If college freshmen think coming up with the cash to pay for tuition in the first year is hard, they're in for a surprise come senior year. Tuition inflation, a factor many families do not budget for when saving for college, can make tuition prices jump as much as 13 percent without warning from one year to the next.
To help parents plan for the rising costs of higher
education, schools across the country are adopting levelized-tuition
programs, also called fixed-rate tuition plans, tuition locks or
tuition-guarantee programs, that guarantee that the price you pay
for freshman year will be the same amount you fork over every year
While paying one price for all four years may sound
like a sweet deal, critics warn students to read the fine print
and ask the right questions before signing on the dotted line.
And stand warned that the tuition rate during freshman
year will likely be quite a bit steeper than the going rate. Here's
the lowdown on how levelized-tuition programs work and how to decide
if they're right for you.
The fixed-rate difference
According to Finaid.org, students can expect to pay an average of
8 percent in tuition inflation every year. Over four years, that
means those attending public schools (where the current average
tuition price nationwide is $5,491) can expect tuition for their
senior years to be roughly $1,425 more than what they'd paid in
their freshman years. Those attending private schools (where the
average tuition price is $21,235) can expect their tuition bills
to be a whopping $26,751 by senior year.
While it might be easy for families to plan for a
set tuition increase each year, the actual rate of tuition inflation
can change dramatically from year to year. This leaves families
without the ability to financially plan for the college road ahead.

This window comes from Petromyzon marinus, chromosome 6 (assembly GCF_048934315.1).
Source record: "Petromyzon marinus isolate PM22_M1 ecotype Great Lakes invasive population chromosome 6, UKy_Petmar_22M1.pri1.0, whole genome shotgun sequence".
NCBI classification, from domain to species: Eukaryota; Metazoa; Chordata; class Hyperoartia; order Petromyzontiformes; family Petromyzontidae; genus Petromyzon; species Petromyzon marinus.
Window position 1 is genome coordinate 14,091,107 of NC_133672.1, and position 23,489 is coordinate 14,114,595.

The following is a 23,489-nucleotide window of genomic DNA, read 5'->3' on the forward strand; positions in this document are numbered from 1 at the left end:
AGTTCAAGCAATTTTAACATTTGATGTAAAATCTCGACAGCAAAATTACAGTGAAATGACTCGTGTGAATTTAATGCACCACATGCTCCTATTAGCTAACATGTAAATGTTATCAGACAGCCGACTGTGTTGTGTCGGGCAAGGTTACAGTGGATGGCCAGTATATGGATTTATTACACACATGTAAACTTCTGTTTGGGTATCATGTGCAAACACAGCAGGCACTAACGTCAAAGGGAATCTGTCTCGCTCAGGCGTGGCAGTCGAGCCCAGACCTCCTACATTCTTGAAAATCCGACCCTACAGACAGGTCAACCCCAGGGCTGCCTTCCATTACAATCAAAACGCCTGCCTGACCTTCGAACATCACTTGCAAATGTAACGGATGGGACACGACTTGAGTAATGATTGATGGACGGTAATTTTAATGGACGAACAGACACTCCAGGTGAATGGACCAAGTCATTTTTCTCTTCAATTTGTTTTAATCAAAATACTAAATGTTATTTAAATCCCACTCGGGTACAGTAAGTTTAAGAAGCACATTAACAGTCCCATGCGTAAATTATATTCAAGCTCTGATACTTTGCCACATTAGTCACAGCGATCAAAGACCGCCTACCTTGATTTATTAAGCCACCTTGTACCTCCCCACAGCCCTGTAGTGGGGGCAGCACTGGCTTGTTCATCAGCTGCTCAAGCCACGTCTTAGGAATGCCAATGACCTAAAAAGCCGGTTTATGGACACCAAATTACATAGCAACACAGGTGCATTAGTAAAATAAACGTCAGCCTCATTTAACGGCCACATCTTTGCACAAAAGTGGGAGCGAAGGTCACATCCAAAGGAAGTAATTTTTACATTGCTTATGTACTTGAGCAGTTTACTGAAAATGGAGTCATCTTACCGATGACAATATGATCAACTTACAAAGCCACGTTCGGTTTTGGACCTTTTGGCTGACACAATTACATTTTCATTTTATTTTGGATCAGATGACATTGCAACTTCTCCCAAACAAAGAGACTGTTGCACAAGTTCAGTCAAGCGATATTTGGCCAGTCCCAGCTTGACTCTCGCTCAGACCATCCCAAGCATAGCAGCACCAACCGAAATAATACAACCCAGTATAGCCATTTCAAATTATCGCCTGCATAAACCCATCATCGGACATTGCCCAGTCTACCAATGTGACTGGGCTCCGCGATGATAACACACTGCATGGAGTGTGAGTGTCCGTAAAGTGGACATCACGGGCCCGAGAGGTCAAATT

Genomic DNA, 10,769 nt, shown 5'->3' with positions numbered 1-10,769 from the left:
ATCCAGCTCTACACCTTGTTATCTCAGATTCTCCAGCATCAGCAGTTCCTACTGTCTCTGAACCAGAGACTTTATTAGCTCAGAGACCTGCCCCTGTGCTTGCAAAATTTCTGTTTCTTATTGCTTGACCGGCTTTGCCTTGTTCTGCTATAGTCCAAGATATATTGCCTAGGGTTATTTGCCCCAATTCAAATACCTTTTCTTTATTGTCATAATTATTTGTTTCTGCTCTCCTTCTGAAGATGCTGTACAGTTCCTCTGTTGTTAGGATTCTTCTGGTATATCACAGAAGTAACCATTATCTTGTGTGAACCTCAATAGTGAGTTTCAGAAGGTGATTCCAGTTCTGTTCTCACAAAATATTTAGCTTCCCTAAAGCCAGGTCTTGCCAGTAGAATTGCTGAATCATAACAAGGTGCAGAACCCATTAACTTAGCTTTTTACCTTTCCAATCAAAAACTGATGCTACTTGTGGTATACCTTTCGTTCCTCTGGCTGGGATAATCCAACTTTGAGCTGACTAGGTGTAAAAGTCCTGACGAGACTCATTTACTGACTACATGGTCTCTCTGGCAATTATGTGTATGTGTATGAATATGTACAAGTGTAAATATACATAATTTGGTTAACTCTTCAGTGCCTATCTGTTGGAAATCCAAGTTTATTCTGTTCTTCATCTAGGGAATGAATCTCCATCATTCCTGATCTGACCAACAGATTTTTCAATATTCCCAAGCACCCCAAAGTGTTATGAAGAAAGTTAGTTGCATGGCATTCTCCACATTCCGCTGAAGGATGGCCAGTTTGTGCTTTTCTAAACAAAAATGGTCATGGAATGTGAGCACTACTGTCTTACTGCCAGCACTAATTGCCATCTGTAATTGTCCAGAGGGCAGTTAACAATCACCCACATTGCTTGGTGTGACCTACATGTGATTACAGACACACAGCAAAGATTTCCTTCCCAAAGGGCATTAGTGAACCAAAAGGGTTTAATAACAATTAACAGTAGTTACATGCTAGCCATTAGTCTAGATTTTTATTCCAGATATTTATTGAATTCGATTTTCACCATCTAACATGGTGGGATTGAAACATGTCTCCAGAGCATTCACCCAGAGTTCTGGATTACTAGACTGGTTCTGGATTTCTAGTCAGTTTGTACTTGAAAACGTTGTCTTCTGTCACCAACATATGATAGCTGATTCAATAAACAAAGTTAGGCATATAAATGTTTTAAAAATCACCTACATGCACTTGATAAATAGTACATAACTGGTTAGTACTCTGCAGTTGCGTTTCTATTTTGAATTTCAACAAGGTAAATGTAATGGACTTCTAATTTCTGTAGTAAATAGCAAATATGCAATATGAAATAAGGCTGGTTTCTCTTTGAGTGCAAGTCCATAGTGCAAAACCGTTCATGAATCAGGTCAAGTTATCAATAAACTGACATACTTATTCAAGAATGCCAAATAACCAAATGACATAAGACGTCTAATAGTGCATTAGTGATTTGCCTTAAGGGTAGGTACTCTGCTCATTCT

"We don't set inflation rates until July, which is
a month before classes start. That's a bad time to tell parents
'Whoops, your tuition has just gone up $40 or $50 a credit hour,'"
says Diane Fleming, associate director for scholarships and financial
aid for Central Michigan University in Mount Pleasant, Mich. "With
our tuition-guarantee program, parents know what rate they'll be
getting for the next four or five years."
While most institutions give students and parents
more than a month to plan for significant increases, many public
schools are dependent on funding from the state and oftentimes can't
finalize their tuition prices until after state budgeting decisions
have been made in the spring. That gives students and parents about
three to four months to come up with the cash to cover a steep tuition
One solution? A one-price-fits-all plan. Most levelized-tuition
programs, including the one at Central Michigan University, operate
on an averaging system. While freshmen pay a significantly higher
level of tuition to take inflation into account, by senior year
they're likely paying less than other students at the school. At
CMU, for example, tuition rates are jacked up 19.9 percent in freshman
year, but over a four-year period the assumed inflation rate is